Having kept matters under regular review, it is no longer necessary to report to the Procurator Fiscal the deaths of all care home residents or workers who may have contracted Covid-19 in the course of their employment or occupation.
The Crown Office and Procurator Fiscal Service established a specialist unit in May 2020 to receive reports of Covid-19 related deaths and to carry out any investigation which may be required. Since then, the team have received over 5,500 death reports.
The Lord Advocate Dorothy Bain KC said:
“The situation created by this pandemic is unlike any other in our lifetimes and the scale of the Crown’s investigation is unprecedented. It is without doubt the single largest investigation of deaths in Scottish history.
“Thousands of Scottish families lost a loved one and the impact of that is still sorely felt. I understand that an investigation can be difficult for those involved but it is a process which will assist with the eventual understanding of these deaths and may prevent further loss of life in the future.
“The reporting guidance to medical practitioners has been kept under continuous review and, following agreement with the Chief Medical Officer, Police Service of Scotland and National Records Scotland, will now be changed.”
The funding required to carry out this task was recognised in June 2022 when COPFS was successful in its request to Scottish Government for additional in year funding of £2.2m (full year equivalent £4.4m).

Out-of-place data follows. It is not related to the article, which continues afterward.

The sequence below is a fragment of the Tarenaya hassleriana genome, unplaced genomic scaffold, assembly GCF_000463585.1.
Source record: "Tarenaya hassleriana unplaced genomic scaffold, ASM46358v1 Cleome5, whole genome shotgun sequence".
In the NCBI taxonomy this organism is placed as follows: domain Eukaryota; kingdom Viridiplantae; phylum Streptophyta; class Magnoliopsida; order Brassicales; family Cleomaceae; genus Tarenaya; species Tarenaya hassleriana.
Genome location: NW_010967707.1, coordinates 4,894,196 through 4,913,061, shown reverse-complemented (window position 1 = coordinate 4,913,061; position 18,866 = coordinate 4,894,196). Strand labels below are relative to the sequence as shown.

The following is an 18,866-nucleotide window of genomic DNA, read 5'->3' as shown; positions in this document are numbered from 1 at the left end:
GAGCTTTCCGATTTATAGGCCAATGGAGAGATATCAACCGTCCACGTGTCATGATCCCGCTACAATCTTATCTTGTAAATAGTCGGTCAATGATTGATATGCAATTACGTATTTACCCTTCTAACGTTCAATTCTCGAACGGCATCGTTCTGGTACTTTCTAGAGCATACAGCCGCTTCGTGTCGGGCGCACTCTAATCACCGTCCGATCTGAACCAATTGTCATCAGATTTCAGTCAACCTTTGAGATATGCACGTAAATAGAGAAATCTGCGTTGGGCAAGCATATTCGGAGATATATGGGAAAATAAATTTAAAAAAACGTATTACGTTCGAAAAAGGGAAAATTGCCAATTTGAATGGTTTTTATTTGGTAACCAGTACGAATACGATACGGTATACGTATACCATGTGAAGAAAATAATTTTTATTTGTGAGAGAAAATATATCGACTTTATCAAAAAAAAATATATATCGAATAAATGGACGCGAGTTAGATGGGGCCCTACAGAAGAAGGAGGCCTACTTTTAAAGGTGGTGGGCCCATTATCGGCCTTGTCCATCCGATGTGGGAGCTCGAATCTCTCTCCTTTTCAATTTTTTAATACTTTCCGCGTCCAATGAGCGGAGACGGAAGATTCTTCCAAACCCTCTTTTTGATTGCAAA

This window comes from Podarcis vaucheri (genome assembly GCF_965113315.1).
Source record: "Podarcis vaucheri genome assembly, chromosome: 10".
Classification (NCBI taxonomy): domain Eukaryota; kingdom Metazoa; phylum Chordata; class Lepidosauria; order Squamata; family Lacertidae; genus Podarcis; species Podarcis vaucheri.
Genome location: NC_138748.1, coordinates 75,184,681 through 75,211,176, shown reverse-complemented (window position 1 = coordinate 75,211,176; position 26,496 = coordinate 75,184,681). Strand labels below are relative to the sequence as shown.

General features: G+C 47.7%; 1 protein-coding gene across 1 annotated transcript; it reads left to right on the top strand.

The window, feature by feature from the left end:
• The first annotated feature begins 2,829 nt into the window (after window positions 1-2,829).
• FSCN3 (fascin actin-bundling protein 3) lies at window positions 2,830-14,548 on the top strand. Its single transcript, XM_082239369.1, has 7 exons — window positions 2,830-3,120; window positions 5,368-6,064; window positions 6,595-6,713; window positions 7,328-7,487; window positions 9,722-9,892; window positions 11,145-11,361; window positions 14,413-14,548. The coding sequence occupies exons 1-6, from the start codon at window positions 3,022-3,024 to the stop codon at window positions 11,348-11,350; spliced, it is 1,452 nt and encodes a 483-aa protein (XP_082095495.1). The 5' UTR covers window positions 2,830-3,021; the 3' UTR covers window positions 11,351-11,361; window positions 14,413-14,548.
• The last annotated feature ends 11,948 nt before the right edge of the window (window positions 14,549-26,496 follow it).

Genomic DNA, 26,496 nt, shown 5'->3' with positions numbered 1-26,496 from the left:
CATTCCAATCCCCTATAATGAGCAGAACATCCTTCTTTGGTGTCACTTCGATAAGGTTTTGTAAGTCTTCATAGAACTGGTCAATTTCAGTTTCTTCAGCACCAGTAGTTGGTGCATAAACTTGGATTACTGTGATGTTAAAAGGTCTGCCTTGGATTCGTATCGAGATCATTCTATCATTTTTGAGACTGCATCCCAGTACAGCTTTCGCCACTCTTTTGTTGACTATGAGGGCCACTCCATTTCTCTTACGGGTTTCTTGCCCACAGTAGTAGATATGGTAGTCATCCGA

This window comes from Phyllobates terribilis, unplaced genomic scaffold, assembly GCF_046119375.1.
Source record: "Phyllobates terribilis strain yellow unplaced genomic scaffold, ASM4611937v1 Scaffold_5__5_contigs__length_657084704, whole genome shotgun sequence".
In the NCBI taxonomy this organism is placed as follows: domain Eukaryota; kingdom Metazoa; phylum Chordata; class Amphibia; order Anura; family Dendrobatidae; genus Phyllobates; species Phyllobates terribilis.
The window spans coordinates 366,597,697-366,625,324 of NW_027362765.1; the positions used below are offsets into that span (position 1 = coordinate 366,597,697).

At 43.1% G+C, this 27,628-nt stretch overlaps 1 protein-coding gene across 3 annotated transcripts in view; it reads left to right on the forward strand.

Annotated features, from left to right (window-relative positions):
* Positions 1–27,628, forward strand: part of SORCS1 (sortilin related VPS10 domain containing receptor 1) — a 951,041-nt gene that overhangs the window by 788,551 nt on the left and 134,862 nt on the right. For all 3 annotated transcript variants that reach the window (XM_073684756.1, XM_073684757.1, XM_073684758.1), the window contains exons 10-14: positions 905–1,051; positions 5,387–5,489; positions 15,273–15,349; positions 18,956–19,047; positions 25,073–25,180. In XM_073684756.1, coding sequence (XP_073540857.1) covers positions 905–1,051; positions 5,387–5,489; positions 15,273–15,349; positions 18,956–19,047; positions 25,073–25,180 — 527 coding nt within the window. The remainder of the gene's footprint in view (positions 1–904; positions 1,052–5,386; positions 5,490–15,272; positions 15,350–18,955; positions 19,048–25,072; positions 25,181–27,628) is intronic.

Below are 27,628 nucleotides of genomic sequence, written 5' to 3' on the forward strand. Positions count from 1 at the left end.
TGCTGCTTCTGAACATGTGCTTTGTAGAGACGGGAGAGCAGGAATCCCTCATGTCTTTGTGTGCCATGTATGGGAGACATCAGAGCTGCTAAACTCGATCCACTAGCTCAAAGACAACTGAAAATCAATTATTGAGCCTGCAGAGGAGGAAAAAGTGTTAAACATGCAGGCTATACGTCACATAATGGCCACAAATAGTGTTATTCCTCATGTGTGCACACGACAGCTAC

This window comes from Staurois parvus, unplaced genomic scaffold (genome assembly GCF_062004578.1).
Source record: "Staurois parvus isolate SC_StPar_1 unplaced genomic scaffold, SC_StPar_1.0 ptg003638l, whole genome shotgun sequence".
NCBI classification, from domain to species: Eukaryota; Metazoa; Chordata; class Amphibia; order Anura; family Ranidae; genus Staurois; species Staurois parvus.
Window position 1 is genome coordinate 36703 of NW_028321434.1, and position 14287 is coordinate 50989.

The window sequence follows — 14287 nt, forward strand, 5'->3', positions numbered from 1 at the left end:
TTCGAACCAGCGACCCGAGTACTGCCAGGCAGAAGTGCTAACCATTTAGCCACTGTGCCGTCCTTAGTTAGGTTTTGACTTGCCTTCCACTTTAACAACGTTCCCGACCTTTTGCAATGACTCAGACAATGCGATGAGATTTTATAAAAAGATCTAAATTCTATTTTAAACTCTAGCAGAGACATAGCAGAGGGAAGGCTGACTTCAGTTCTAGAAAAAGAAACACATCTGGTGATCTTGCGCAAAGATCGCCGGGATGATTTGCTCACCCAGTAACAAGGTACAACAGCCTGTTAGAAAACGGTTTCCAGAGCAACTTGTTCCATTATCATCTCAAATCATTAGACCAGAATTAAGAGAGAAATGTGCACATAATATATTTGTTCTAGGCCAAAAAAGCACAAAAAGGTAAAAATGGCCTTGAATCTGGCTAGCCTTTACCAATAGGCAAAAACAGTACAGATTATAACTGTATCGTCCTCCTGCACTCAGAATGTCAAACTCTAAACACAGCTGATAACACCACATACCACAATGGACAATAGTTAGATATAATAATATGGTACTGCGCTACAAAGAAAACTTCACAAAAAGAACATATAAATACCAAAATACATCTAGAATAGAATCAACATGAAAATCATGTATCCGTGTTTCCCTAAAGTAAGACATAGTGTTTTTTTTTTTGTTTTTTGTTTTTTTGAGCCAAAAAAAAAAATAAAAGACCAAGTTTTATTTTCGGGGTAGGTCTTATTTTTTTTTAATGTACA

This funding, which has continued under the new Scottish budget, will allow COPFS to continue to recruit more staff to carry out the necessary investigations timeously, to support the Scottish and UK COVID 19 public inquiries and to engage with and support bereaved relatives appropriately.
The Lord Advocate went on:
“The funding from the Scottish Government will ensure that this extensive and detailed work can continue to progress with the ongoing recruitment of additional staff to tackle covid deaths.
“Every single one of these deaths is a tragedy which requires to be fully considered. I am committed to ensuring that the facts and circumstances surrounding these deaths are thoroughly investigated and answers given to bereaved families.”
The Covid Deaths Investigation Team (CDIT) of COPFS continues to work with agencies including the Health and Safety Executive, Local Authorities, the Care Inspectorate, and the police to ensure that all necessary and appropriate enquiries are made in relation to these deaths.
A large amount of information is being collated from care homes, employers, NHS, and the Scottish Government and provided to CDIT for examination. This will include any relevant transfer from a hospital to a care home and whether effective infection prevention and control measures were implemented.
Many of these death investigations will involve the consideration of complex technical and medical issues requiring the instruction of independent experts before we can decide whether any action should be taken and if there is any basis for criminal proceedings or a Fatal Accident Inquiry.
The Lord Advocate is responsible for the investigation of all sudden, unexpected, and unexplained deaths. It is a function which she exercises independently from any other person, including the Scottish Government.
It is a fundamental aim of the system for the investigation of deaths in Scotland that the Crown should conduct investigations where appropriate, with a view to understanding the circumstances of deaths and helping to prevent future deaths in similar circumstances and COPFS is committed to ensuring that this principle is upheld.
On 21 December 2022, the Lord Advocate directed that Covid-19 related care home and worker deaths no longer required to be reported to the Procurator Fiscal. This reporting arrangement was set out in a joint letter from the Chief Medical Officer, COPFS, Police Scotland and the Registrar General on 21 December 2022.